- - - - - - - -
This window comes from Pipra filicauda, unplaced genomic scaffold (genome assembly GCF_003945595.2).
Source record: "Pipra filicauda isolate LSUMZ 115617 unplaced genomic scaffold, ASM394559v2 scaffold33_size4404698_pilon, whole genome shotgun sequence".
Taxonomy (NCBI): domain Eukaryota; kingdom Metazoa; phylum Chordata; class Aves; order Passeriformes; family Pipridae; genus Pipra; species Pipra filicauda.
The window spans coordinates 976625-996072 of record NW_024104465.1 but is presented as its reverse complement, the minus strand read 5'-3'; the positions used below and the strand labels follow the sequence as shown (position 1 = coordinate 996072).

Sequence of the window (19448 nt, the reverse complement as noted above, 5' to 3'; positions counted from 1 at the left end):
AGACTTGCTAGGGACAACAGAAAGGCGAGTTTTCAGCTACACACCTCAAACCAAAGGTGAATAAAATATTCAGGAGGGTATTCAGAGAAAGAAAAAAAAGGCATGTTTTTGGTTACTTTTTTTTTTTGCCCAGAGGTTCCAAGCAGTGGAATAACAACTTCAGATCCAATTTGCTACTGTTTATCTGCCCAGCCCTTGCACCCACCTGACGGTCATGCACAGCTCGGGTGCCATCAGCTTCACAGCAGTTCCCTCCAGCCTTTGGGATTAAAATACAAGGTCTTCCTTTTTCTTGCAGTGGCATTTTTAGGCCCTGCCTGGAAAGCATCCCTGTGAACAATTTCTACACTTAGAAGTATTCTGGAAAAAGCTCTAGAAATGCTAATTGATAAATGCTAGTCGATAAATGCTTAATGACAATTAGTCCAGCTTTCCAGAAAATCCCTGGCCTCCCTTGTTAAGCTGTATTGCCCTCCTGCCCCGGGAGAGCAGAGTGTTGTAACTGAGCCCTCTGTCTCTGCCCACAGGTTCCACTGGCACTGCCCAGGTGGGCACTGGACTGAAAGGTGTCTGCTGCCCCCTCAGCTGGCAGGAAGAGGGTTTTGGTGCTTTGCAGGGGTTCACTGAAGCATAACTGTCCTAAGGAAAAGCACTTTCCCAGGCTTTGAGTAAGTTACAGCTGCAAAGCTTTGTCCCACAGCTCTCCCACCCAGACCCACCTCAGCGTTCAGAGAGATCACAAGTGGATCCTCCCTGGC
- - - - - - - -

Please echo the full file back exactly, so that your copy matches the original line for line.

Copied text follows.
This window comes from Pipra filicauda, unplaced genomic scaffold (genome assembly GCF_003945595.2).
Source record: "Pipra filicauda isolate LSUMZ 115617 unplaced genomic scaffold, ASM394559v2 scaffold33_size4404698_pilon, whole genome shotgun sequence".
Taxonomy (NCBI): domain Eukaryota; kingdom Metazoa; phylum Chordata; class Aves; order Passeriformes; family Pipridae; genus Pipra; species Pipra filicauda.
The window spans coordinates 976625-996072 of record NW_024104465.1 but is presented as its reverse complement, the minus strand read 5'-3'; the positions used below and the strand labels follow the sequence as shown (position 1 = coordinate 996072).

Sequence of the window (19448 nt, the reverse complement as noted above, 5' to 3'; positions counted from 1 at the left end):
AGACTTGCTAGGGACAACAGAAAGGCGAGTTTTCAGCTACACACCTCAAACCAAAGGTGAATAAAATATTCAGGAGGGTATTCAGAGAAAGAAAAAAAAGGCATGTTTTTGGTTACTTTTTTTTTTTGCCCAGAGGTTCCAAGCAGTGGAATAACAACTTCAGATCCAATTTGCTACTGTTTATCTGCCCAGCCCTTGCACCCACCTGACGGTCATGCACAGCTCGGGTGCCATCAGCTTCACAGCAGTTCCCTCCAGCCTTTGGGATTAAAATACAAGGTCTTCCTTTTTCTTGCAGTGGCATTTTTAGGCCCTGCCTGGAAAGCATCCCTGTGAACAATTTCTACACTTAGAAGTATTCTGGAAAAAGCTCTAGAAATGCTAATTGATAAATGCTAGTCGATAAATGCTTAATGACAATTAGTCCAGCTTTCCAGAAAATCCCTGGCCTCCCTTGTTAAGCTGTATTGCCCTCCTGCCCCGGGAGAGCAGAGTGTTGTAACTGAGCCCTCTGTCTCTGCCCACAGGTTCCACTGGCACTGCCCAGGTGGGCACTGGACTGAAAGGTGTCTGCTGCCCCCTCAGCTGGCAGGAAGAGGGTTTTGGTGCTTTGCAGGGGTTCACTGAAGCATAACTGTCCTAAGGAAAAGCACTTTCCCAGGCTTTGAGTAAGTTACAGCTGCAAAGCTTTGTCCCACAGCTCTCCCACCCAGACCCACCTCAGCGTTCAGAGAGATCACAAGTGGATCCTCCCTGGC